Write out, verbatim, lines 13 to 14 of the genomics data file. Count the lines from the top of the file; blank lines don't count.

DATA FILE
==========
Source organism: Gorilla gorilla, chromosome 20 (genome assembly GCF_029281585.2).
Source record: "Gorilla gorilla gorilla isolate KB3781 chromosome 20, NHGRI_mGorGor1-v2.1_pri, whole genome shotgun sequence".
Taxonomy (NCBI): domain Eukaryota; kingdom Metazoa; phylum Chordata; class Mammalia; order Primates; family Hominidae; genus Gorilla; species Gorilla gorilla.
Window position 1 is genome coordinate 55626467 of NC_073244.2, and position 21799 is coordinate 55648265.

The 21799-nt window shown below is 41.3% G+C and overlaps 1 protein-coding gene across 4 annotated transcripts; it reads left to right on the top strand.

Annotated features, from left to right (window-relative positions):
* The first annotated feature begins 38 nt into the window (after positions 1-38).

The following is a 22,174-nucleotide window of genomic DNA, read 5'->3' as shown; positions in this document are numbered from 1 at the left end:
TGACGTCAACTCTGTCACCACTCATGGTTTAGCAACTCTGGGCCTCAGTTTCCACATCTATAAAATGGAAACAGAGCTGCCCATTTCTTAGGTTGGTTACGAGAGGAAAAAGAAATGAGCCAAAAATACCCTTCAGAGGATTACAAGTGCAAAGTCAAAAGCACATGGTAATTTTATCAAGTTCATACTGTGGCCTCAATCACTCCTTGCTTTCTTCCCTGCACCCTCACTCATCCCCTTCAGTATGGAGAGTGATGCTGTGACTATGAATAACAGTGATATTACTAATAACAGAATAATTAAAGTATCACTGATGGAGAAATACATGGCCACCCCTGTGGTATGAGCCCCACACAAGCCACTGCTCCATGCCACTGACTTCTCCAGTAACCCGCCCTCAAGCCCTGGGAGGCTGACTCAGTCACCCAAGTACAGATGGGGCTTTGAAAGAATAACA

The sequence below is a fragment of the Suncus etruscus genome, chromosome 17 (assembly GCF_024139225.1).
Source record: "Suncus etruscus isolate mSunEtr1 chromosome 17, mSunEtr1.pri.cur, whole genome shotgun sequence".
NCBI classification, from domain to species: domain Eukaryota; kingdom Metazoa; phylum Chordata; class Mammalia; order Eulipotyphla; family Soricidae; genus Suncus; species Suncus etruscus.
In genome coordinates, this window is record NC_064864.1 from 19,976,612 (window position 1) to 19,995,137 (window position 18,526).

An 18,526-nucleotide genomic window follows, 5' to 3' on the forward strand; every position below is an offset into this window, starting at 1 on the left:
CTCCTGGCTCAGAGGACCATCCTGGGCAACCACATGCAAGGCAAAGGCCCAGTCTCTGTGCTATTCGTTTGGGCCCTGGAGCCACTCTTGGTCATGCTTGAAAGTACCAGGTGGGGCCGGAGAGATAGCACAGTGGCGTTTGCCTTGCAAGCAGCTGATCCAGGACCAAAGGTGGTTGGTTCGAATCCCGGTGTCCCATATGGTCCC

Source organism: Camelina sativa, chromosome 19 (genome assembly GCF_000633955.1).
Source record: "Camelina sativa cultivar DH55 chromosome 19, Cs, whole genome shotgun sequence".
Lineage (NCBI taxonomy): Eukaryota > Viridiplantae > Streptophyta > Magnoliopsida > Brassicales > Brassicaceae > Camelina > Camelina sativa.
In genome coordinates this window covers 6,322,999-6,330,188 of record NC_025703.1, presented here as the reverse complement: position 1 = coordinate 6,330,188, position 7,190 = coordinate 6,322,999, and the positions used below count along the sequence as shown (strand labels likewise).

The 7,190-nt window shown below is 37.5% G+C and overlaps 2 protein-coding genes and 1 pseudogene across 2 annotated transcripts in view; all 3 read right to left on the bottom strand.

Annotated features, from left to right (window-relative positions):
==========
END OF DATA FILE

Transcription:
In genome coordinates, this window is record NC_064864.1 from 19,976,612 (window position 1) to 19,995,137 (window position 18,526).

An 18,526-nucleotide genomic window follows, 5' to 3' on the forward strand; every position below is an offset into this window, starting at 1 on the left: